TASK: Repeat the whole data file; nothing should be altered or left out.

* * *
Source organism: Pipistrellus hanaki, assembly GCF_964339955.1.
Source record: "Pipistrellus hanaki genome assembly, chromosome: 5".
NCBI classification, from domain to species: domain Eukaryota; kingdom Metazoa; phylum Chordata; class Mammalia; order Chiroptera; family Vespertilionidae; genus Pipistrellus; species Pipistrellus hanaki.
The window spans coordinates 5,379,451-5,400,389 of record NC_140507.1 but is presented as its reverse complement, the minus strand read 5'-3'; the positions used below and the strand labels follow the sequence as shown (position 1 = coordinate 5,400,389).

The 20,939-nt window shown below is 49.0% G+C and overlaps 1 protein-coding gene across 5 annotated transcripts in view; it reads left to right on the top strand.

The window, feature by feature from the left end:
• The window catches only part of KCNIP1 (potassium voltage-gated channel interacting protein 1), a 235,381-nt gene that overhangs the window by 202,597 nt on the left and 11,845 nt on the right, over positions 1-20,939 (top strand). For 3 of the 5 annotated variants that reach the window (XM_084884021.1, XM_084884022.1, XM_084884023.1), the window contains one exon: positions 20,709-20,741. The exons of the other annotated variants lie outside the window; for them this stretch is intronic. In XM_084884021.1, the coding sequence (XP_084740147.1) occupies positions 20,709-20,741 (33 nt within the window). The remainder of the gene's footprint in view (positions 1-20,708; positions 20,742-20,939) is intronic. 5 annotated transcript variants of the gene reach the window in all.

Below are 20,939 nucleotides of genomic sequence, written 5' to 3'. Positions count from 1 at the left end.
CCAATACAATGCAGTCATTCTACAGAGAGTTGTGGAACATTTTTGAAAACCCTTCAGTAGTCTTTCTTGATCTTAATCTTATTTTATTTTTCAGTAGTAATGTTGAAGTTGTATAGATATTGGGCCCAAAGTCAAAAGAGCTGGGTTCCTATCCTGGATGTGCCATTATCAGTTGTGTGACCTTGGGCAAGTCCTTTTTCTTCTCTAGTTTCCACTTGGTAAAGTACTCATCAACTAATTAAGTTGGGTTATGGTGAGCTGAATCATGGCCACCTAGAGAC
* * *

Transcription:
Source organism: Pipistrellus hanaki, assembly GCF_964339955.1.
Source record: "Pipistrellus hanaki genome assembly, chromosome: 5".
NCBI classification, from domain to species: domain Eukaryota; kingdom Metazoa; phylum Chordata; class Mammalia; order Chiroptera; family Vespertilionidae; genus Pipistrellus; species Pipistrellus hanaki.
The window spans coordinates 5,379,451-5,400,389 of record NC_140507.1 but is presented as its reverse complement, the minus strand read 5'-3'; the positions used below and the strand labels follow the sequence as shown (position 1 = coordinate 5,400,389).

The 20,939-nt window shown below is 49.0% G+C and overlaps 1 protein-coding gene across 5 annotated transcripts in view; it reads left to right on the top strand.

The window, feature by feature from the left end:
• The window catches only part of KCNIP1 (potassium voltage-gated channel interacting protein 1), a 235,381-nt gene that overhangs the window by 202,597 nt on the left and 11,845 nt on the right, over positions 1-20,939 (top strand). For 3 of the 5 annotated variants that reach the window (XM_084884021.1, XM_084884022.1, XM_084884023.1), the window contains one exon: positions 20,709-20,741. The exons of the other annotated variants lie outside the window; for them this stretch is intronic. In XM_084884021.1, the coding sequence (XP_084740147.1) occupies positions 20,709-20,741 (33 nt within the window). The remainder of the gene's footprint in view (positions 1-20,708; positions 20,742-20,939) is intronic. 5 annotated transcript variants of the gene reach the window in all.

Below are 20,939 nucleotides of genomic sequence, written 5' to 3'. Positions count from 1 at the left end.
CCAATACAATGCAGTCATTCTACAGAGAGTTGTGGAACATTTTTGAAAACCCTTCAGTAGTCTTTCTTGATCTTAATCTTATTTTATTTTTCAGTAGTAATGTTGAAGTTGTATAGATATTGGGCCCAAAGTCAAAAGAGCTGGGTTCCTATCCTGGATGTGCCATTATCAGTTGTGTGACCTTGGGCAAGTCCTTTTTCTTCTCTAGTTTCCACTTGGTAAAGTACTCATCAACTAATTAAGTTGGGTTATGGTGAGCTGAATCATGGCCACCTAGAGAC